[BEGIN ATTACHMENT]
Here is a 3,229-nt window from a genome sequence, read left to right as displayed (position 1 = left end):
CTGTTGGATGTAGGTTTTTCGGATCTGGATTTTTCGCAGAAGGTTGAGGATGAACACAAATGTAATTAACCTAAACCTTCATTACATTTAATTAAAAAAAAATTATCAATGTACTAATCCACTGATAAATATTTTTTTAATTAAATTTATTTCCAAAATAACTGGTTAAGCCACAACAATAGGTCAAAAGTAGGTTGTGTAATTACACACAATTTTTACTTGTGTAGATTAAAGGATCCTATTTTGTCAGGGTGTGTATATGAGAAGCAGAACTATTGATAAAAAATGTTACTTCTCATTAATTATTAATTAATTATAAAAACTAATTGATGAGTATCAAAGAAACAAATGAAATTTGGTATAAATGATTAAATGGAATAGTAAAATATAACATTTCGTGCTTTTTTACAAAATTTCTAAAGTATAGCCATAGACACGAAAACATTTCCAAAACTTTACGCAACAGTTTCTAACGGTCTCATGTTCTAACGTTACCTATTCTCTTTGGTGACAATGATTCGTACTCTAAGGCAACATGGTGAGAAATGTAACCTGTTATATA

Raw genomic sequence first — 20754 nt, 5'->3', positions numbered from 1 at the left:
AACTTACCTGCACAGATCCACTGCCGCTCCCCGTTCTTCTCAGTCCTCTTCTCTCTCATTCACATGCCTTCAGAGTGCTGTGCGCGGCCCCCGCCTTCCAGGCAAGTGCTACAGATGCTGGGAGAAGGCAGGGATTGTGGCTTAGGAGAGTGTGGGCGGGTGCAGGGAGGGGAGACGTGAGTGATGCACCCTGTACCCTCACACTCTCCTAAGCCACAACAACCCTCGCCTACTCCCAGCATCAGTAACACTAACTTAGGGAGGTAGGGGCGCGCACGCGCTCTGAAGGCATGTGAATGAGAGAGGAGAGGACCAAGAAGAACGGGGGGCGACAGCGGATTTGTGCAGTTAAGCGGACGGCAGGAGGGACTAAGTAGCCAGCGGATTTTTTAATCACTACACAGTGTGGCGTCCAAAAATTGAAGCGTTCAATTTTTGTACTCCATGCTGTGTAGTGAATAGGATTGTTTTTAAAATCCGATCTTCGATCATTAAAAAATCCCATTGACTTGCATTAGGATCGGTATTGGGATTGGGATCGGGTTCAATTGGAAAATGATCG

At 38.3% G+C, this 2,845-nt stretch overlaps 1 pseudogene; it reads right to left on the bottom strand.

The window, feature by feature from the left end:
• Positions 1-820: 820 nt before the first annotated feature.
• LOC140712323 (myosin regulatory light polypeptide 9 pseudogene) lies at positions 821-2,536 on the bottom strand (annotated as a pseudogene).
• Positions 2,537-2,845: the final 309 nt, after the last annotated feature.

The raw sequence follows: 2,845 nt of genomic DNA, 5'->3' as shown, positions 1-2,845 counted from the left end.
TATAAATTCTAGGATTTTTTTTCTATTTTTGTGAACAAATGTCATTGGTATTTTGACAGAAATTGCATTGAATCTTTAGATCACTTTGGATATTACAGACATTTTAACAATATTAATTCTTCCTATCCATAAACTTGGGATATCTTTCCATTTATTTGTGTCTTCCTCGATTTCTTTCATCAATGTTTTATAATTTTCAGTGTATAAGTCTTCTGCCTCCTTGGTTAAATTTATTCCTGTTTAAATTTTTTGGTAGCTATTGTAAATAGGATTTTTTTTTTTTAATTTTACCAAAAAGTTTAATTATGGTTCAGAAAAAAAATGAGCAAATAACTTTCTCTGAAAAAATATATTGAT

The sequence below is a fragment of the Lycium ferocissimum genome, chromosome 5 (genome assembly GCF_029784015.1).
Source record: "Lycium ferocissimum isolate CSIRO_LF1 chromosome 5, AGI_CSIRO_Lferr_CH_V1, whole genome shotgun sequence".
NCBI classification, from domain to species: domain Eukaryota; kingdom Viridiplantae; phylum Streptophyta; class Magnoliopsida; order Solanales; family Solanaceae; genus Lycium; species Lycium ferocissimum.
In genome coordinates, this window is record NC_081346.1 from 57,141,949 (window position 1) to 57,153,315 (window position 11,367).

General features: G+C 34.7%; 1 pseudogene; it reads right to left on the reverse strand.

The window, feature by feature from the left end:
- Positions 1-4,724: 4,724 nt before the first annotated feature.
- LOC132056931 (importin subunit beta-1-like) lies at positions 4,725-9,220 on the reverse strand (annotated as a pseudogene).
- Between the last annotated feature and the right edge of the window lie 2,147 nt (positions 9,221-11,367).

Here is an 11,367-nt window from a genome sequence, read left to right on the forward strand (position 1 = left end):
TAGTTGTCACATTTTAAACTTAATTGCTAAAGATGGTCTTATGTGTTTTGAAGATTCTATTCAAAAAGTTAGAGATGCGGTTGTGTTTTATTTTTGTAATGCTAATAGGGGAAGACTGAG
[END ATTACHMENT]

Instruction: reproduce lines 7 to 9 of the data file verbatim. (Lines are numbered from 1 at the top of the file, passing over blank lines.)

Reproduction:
• Positions 1-820: 820 nt before the first annotated feature.
• LOC140712323 (myosin regulatory light polypeptide 9 pseudogene) lies at positions 821-2,536 on the bottom strand (annotated as a pseudogene).
• Positions 2,537-2,845: the final 309 nt, after the last annotated feature.